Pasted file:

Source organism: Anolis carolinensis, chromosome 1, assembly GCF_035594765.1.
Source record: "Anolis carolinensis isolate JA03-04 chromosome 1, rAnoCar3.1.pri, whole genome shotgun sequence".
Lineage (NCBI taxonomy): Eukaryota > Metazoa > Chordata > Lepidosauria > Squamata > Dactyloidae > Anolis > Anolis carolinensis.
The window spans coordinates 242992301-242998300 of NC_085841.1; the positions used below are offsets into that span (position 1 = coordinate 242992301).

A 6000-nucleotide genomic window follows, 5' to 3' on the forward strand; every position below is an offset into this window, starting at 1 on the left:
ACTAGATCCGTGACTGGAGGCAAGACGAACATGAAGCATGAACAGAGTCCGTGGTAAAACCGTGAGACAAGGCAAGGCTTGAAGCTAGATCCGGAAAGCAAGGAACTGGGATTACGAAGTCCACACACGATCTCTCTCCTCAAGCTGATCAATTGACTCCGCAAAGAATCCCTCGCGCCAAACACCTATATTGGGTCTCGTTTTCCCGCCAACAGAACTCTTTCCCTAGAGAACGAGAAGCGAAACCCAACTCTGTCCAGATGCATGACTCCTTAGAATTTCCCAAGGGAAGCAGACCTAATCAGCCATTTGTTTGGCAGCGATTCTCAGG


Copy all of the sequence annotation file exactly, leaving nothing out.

Source organism: Anolis carolinensis, chromosome 1, assembly GCF_035594765.1.
Source record: "Anolis carolinensis isolate JA03-04 chromosome 1, rAnoCar3.1.pri, whole genome shotgun sequence".
Lineage (NCBI taxonomy): Eukaryota > Metazoa > Chordata > Lepidosauria > Squamata > Dactyloidae > Anolis > Anolis carolinensis.
The window spans coordinates 242992301-242998300 of NC_085841.1; the positions used below are offsets into that span (position 1 = coordinate 242992301).

A 6000-nucleotide genomic window follows, 5' to 3' on the forward strand; every position below is an offset into this window, starting at 1 on the left:
ACTAGATCCGTGACTGGAGGCAAGACGAACATGAAGCATGAACAGAGTCCGTGGTAAAACCGTGAGACAAGGCAAGGCTTGAAGCTAGATCCGGAAAGCAAGGAACTGGGATTACGAAGTCCACACACGATCTCTCTCCTCAAGCTGATCAATTGACTCCGCAAAGAATCCCTCGCGCCAAACACCTATATTGGGTCTCGTTTTCCCGCCAACAGAACTCTTTCCCTAGAGAACGAGAAGCGAAACCCAACTCTGTCCAGATGCATGACTCCTTAGAATTTCCCAAGGGAAGCAGACCTAATCAGCCATTTGTTTGGCAGCGATTCTCAGG